I had a connection to a legally practicing midwife about an hour south of me who was delighted when I called. Unfortunately she was moving across the country a month before my baby would be here. She said if he came early to call her and she would get to me as quickly as possible. The other legally practicing midwives were too far away to consider me as a client.
I had another connection to a woman who was requested at many homebirths after giving birth at home herself. She had taken some childbirth training so she could recognize problems but never considered herself a midwife - she simply was a friend who helped people have home births. A call to her revealed that she was no longer assisting at births because she had decided to become a midwife so she could provide more services to families. She would be in midwifery school when my son was born.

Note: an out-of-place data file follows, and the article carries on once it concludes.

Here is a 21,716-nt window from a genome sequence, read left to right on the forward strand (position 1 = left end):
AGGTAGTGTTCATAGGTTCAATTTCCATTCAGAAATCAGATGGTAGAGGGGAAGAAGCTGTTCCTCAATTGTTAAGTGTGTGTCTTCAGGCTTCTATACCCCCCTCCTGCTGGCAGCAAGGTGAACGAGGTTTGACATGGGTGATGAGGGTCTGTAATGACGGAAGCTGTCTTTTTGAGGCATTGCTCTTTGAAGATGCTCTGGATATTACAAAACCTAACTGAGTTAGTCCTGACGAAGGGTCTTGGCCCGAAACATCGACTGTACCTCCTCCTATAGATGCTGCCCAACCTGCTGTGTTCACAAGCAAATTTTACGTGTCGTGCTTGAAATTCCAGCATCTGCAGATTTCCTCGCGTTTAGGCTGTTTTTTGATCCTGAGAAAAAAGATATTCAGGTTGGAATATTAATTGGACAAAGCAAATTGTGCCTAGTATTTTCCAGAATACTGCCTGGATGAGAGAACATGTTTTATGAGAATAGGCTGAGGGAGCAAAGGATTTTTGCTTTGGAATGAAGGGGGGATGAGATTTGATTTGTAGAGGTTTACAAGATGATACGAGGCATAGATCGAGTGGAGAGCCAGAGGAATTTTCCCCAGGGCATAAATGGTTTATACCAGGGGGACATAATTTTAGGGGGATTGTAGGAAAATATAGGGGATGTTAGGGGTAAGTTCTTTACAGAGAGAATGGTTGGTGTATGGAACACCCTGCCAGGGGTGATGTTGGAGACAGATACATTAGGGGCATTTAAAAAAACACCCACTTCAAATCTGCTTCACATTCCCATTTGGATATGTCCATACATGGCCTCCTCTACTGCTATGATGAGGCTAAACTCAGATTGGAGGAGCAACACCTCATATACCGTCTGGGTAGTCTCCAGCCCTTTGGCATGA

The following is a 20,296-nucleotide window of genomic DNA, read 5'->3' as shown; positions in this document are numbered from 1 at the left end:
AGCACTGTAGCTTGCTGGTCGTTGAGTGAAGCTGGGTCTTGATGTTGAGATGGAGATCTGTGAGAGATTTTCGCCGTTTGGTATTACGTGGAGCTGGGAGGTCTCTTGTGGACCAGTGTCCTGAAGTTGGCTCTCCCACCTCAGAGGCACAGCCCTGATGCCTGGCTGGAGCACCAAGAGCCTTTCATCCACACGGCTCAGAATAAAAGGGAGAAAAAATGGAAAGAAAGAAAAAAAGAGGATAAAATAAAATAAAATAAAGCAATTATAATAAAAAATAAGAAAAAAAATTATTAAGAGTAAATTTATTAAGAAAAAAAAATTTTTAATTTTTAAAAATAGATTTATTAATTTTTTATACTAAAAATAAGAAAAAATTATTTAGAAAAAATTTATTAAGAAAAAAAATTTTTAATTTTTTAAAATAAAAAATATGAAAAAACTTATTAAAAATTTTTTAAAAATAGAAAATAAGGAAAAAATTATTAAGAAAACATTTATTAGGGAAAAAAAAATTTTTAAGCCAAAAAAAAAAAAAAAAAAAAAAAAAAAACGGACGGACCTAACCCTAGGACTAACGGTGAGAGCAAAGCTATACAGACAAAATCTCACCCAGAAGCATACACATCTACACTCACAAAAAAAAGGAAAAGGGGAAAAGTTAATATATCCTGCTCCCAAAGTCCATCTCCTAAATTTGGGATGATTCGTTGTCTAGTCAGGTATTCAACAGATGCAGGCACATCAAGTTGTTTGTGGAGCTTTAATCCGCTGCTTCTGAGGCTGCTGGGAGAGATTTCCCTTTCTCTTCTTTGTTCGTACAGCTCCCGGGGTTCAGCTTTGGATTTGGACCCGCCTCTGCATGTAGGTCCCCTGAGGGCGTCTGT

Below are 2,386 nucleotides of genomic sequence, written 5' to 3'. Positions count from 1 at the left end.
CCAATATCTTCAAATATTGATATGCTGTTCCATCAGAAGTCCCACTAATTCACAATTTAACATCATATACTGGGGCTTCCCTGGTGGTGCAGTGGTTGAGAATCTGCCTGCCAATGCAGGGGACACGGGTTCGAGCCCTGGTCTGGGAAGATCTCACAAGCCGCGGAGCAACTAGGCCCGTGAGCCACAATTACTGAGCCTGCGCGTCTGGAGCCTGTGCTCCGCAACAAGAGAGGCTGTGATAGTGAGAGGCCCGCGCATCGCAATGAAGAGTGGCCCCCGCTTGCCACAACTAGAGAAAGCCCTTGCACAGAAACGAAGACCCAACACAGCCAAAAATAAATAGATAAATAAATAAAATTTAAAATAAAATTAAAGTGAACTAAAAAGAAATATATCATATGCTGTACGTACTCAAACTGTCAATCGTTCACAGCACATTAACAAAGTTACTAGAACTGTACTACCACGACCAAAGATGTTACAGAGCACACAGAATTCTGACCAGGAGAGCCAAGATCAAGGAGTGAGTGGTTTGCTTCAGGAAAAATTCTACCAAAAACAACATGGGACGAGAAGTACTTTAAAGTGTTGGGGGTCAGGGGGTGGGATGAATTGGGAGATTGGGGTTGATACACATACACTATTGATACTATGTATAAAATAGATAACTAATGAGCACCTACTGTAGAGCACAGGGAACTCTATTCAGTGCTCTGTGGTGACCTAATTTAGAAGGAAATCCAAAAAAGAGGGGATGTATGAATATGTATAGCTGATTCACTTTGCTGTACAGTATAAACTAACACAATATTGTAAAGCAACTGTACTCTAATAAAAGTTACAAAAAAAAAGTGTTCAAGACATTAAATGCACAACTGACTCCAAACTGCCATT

My final attempt at securing home birth services was a doctor who was working at a clinic in my area. He had been a missionary doctor in parts of Africa for a few years, and had experience with assisting at births without standard American medical backup. He had no interest in helping me at all, stating that attending a woman at home in Africa was nothing like attending a woman at home in the United States.